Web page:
Two big oil companies supplying gasoline to the Washington area -- Texaco and Sunoco -- have begun giving rebates of up to 7 cents a gallon to service station owners who maintain high sales volumes in the face of what has become a nationwide gasoline glut.
At the same time, three other big suppliers for this area -- Amoco, Exxon and Gulf -- have reduced wholesale prices to their dealers by up to 3 cents a gallon.
The actions by the five companies, which together supply 75 percent of the gasoline used here, represent the first significant price cuts in Washington and nationwide since the Iranian oil cutoff sent oil prices skyrocketing more than a year and a half ago.
Local service station owners say some of the big companies are going further than price-cutting by pressuring them to stay open longer hours and trim their profit margins in order to increase sales.
As a result of the price-cutting and other pressure, the average price of a gallon of gasoline in the Washington area has fallen .7 cents to $1.31.2 since late August, according to a Washington Post survey of service stations.
"It's more like a little gas war," said Arlington Exxon dealer Ron Spurling. "The company (Exxon) is constantly on your back to sell."
An Exxon spokesman said that the company does not, and legally cannot, pressure its dealers to set prices at specified levels. But the spokesman said Exxon provides "counseling service" to dealers in which the company explains how lower prices may lead to higher volumes and thus higher profits.
Federal energy officials are concerned about the gasoline sales push but say there is nothing they can do about it.
"It's contrary to what we're seeking to do -- reduce gasoline consumption in this country," said U.S. Department of Energy spokesman Jack Vandenberg.
But Amoco's regional distribution manager for this area disagreed. The manager, Buz Warfield, said the new price competition "won't change how much gasoline is bought. A dealer who is meeting the competition is not violating the spirit of the conversation program. He's just trying to get his piece of the pie."
Sunoco's rebate to its dealers amounts to 7 cents per gallon for every gallon that dealers can sell in excess of 70 percent of the gasoline. Sunoco is allowed to supply them under the federal gasoline allocation rules.
For example, McLean Sunoco dealer Sam D. Shin said he is eligible to receive 52,000 gallons from the company this month. Thus he will get 7 cents back from Sunoco for every gallon he sells over 36,400.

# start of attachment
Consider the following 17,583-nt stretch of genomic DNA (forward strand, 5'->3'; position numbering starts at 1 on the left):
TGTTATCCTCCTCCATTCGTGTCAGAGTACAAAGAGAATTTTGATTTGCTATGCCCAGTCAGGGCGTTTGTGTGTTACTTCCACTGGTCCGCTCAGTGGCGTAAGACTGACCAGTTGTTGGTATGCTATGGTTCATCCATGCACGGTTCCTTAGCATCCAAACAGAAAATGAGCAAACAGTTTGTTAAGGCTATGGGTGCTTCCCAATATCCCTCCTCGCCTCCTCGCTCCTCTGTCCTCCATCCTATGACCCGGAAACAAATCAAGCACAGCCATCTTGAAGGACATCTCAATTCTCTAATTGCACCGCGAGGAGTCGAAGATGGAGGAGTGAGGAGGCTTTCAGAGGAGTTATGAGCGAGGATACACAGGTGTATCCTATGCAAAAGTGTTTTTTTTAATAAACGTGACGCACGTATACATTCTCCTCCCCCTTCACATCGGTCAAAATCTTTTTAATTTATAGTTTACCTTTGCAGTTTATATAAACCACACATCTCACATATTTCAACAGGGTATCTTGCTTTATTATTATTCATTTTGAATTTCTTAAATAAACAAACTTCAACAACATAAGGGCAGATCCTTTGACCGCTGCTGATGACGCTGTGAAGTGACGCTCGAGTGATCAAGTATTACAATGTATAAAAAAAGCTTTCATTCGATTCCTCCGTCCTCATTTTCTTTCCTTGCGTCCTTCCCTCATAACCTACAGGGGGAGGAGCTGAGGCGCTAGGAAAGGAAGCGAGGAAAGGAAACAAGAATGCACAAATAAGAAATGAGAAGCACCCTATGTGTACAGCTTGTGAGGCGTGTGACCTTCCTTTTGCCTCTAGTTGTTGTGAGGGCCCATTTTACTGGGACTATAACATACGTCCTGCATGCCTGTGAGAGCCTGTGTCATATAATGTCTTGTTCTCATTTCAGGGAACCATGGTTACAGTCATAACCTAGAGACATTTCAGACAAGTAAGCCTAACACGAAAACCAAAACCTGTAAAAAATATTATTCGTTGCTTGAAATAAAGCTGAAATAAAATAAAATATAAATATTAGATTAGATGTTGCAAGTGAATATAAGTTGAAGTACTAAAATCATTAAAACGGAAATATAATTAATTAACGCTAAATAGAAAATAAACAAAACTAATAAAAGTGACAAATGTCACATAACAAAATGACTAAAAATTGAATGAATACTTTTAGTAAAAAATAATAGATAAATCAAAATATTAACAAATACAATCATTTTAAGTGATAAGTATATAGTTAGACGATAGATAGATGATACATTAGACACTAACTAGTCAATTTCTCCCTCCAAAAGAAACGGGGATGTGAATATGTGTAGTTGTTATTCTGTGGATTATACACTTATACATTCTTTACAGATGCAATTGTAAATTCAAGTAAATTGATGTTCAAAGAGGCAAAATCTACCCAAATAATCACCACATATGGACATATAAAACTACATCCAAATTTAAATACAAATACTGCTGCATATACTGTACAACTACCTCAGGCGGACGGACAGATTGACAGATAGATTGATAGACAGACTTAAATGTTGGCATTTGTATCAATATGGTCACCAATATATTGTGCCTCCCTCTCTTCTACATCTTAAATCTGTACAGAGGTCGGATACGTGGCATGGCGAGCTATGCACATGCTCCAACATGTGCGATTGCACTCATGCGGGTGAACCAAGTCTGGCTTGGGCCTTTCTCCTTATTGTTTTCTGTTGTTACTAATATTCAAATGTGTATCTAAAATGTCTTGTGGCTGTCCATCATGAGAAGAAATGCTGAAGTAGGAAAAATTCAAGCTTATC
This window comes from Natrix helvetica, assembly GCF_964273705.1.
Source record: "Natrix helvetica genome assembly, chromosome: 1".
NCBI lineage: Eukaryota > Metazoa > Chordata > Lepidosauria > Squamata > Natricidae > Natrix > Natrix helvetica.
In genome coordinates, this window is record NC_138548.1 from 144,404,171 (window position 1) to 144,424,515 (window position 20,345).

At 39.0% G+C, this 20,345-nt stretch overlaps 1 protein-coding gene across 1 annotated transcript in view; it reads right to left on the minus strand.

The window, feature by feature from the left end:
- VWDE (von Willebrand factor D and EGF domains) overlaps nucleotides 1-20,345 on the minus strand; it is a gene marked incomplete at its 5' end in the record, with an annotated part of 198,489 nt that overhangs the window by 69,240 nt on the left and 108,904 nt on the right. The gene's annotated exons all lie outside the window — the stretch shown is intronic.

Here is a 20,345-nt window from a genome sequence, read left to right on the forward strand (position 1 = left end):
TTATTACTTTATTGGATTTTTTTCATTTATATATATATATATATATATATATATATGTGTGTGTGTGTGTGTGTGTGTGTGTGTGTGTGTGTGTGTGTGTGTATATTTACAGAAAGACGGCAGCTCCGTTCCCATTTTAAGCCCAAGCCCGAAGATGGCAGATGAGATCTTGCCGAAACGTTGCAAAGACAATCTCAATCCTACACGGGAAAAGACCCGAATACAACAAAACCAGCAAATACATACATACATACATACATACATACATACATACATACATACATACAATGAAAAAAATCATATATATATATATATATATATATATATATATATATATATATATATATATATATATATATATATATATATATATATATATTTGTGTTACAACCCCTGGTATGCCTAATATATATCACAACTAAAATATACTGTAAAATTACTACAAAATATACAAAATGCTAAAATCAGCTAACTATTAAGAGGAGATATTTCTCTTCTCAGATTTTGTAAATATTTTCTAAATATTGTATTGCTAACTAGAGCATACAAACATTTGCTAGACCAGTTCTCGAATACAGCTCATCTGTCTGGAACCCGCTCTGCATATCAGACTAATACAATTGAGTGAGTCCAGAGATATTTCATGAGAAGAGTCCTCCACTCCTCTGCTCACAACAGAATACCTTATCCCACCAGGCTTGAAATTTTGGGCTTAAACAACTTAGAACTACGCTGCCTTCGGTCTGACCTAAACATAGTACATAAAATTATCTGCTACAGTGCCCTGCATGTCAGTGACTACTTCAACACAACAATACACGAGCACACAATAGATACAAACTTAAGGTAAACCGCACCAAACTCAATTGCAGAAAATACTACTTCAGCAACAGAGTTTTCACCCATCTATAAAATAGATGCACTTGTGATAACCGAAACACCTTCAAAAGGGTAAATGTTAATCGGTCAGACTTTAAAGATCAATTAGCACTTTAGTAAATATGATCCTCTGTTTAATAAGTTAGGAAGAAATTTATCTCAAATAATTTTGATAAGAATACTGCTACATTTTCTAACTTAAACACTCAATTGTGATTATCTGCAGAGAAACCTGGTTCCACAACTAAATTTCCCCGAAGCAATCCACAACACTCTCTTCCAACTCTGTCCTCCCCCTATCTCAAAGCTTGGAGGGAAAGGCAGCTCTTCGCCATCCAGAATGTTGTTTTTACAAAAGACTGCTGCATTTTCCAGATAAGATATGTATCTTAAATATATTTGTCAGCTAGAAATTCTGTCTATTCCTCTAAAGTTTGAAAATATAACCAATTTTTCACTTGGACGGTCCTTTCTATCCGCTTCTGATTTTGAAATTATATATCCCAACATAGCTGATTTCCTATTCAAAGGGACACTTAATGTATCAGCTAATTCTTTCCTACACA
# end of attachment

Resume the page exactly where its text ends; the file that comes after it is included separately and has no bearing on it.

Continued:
Encouraged by this, Shin has cut his pump prices by 10 cents a gallon in the past few months -- to $1,18.4 for self-service regular and $1.24 for unleaded -- by trimming his own profit margin. Shin said he doesn't know yet whether he will come out ahead after getting a rebate -- or even whether he will sell enough gasoline to get one.
The rebate for Texaco dealers is 4 cents for every gallon they sell over 60 percent of their allocations.
In addition to the rebate, Texaco reecently cut its wholesale price 2 cents a gallon. Amoco also recently cut its wholesale price 2 cents; Gulf 2 or 3 cents depending on grade; and Exxon 1 cent on unleaded regular.
The nationwide gasoline glut is a result of continuing high worldwide oil production and the apparent determination of American motorists to continue using 8 to 10 percent less gasoline than they were in 1978 before the Iranian crisis.
According to the American Petroleum Institute, an organization sponsored by the big oil companies, Americans used less gasoline in August than they have in any year since 1971.The nation's stocks of crude oil, gasoline and other petroleum products are at some of the highest levels ever -- so high that oil tankers are sitting offshore in the gulf of Mexico and elsewhere in the world with nowhere to unload.
District of Columbia energy chief Chuck Clinton said that D.C. motorists used the same amount of gasoline -- 17.2 million gallons -- in July as they had the previous July when the oil shortage had driven prices up and consumption down. "We've developed a conservative habit," Clinton said.
How long that will last is an open question. According to the Lundberg Letter, a respected petroleum marketing publication, the public can sense that the real, inflation-adjusted price of gasoline in 1972 dollars is only 63 cents and is actually falling quite rapidly as current pump prices drop.
"The public may begin to perceive (gasoline) as a relatively good buy," the publication said. "The test will probably not come until next summer, when the opportunity for discretionary driving surges once again."
Gasoline is for sale for as little as $1.15 a gallon for self-service regular at one Virginia gas-and-go station, according to the Post's price survey.The highest price found was $143.4 a gallon for full-service premium unleaded at a D.C. station.
The Post survey also showed sharp differences in average prices for gasoline in Maryland, Virginia and the District due to the recent imposition of new taxes in Virginia and the District.
Virginia drivers can expect to pay about the area average, $1.31.2, but in the District they will pay more: $1.34.6. In Maryland the average price is lowest at $1.28.
Several D.C. dealers said that the imposition of the new 6 percent sales tax on gasoline had caused drops of up to 50 percent in sales volumes, causing such severe losses in revenue that they couldn't afford to cut pump prices at the same time.
"We got our regular customers and we got to live with them, that's all," said Raj Gnanasundram, manager of a Sunoco station in Northwest Washington.